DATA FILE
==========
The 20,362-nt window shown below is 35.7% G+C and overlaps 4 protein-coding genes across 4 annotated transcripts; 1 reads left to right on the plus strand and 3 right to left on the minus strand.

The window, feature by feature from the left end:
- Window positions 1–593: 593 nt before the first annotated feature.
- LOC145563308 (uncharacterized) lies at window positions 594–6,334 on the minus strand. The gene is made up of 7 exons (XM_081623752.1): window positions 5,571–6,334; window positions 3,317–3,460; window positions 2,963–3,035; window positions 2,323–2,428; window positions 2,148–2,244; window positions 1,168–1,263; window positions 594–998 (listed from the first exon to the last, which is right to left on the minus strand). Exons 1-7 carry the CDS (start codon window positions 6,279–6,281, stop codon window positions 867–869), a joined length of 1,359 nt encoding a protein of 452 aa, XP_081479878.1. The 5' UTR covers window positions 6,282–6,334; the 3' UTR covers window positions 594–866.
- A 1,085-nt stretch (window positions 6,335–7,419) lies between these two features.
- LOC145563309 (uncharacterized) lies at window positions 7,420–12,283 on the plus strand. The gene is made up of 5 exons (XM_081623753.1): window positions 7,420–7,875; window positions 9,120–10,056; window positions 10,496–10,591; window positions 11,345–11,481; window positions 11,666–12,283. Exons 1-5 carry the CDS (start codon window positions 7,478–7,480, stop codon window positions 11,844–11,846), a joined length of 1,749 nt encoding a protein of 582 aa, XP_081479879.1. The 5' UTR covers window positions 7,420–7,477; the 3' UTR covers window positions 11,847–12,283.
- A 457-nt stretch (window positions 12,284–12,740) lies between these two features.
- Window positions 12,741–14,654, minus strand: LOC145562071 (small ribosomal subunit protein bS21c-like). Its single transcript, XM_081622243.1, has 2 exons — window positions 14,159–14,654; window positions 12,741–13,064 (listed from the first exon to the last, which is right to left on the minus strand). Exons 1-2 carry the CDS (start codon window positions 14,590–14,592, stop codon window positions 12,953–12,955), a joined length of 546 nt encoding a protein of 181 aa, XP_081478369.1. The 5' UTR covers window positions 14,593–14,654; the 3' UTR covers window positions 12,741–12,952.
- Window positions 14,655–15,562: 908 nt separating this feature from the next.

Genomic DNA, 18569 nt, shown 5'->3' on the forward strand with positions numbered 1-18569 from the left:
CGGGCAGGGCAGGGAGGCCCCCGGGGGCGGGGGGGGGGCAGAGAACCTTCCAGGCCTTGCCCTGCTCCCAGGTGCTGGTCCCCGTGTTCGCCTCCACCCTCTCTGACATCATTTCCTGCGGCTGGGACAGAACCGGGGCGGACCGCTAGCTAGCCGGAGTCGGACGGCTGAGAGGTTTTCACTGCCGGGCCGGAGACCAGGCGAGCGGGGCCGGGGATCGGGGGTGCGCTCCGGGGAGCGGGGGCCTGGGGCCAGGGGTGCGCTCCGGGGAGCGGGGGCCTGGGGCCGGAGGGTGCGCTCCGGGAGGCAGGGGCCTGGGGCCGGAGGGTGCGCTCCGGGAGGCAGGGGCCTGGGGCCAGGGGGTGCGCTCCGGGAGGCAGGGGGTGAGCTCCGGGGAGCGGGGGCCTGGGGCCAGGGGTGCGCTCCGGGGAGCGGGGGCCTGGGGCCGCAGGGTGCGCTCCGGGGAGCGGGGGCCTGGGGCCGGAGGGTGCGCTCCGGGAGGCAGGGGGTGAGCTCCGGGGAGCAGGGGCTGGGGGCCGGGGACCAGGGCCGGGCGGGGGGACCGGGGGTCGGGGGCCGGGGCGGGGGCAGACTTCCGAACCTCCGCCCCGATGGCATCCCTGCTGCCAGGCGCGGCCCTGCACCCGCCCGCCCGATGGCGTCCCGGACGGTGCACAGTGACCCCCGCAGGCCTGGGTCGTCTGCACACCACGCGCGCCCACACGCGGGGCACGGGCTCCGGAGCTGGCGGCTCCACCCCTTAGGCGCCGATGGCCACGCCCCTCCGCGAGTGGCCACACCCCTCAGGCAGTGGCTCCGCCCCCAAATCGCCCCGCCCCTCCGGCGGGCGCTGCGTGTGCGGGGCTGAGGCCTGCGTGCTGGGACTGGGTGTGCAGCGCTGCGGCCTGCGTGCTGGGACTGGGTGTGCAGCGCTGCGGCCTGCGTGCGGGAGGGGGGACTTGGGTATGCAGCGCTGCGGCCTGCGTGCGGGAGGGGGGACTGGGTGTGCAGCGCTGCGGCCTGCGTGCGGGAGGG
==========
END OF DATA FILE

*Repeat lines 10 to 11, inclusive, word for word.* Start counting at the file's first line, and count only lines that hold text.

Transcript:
Genomic DNA, 18569 nt, shown 5'->3' on the forward strand with positions numbered 1-18569 from the left:
CGGGCAGGGCAGGGAGGCCCCCGGGGGCGGGGGGGGGGCAGAGAACCTTCCAGGCCTTGCCCTGCTCCCAGGTGCTGGTCCCCGTGTTCGCCTCCACCCTCTCTGACATCATTTCCTGCGGCTGGGACAGAACCGGGGCGGACCGCTAGCTAGCCGGAGTCGGACGGCTGAGAGGTTTTCACTGCCGGGCCGGAGACCAGGCGAGCGGGGCCGGGGATCGGGGGTGCGCTCCGGGGAGCGGGGGCCTGGGGCCAGGGGTGCGCTCCGGGGAGCGGGGGCCTGGGGCCGGAGGGTGCGCTCCGGGAGGCAGGGGCCTGGGGCCGGAGGGTGCGCTCCGGGAGGCAGGGGCCTGGGGCCAGGGGGTGCGCTCCGGGAGGCAGGGGGTGAGCTCCGGGGAGCGGGGGCCTGGGGCCAGGGGTGCGCTCCGGGGAGCGGGGGCCTGGGGCCGCAGGGTGCGCTCCGGGGAGCGGGGGCCTGGGGCCGGAGGGTGCGCTCCGGGAGGCAGGGGGTGAGCTCCGGGGAGCAGGGGCTGGGGGCCGGGGACCAGGGCCGGGCGGGGGGACCGGGGGTCGGGGGCCGGGGCGGGGGCAGACTTCCGAACCTCCGCCCCGATGGCATCCCTGCTGCCAGGCGCGGCCCTGCACCCGCCCGCCCGATGGCGTCCCGGACGGTGCACAGTGACCCCCGCAGGCCTGGGTCGTCTGCACACCACGCGCGCCCACACGCGGGGCACGGGCTCCGGAGCTGGCGGCTCCACCCCTTAGGCGCCGATGGCCACGCCCCTCCGCGAGTGGCCACACCCCTCAGGCAGTGGCTCCGCCCCCAAATCGCCCCGCCCCTCCGGCGGGCGCTGCGTGTGCGGGGCTGAGGCCTGCGTGCTGGGACTGGGTGTGCAGCGCTGCGGCCTGCGTGCTGGGACTGGGTGTGCAGCGCTGCGGCCTGCGTGCGGGAGGGGGGACTTGGGTATGCAGCGCTGCGGCCTGCGTGCGGGAGGGGGGACTGGGTGTGCAGCGCTGCGGCCTGCGTGCGGGAGGG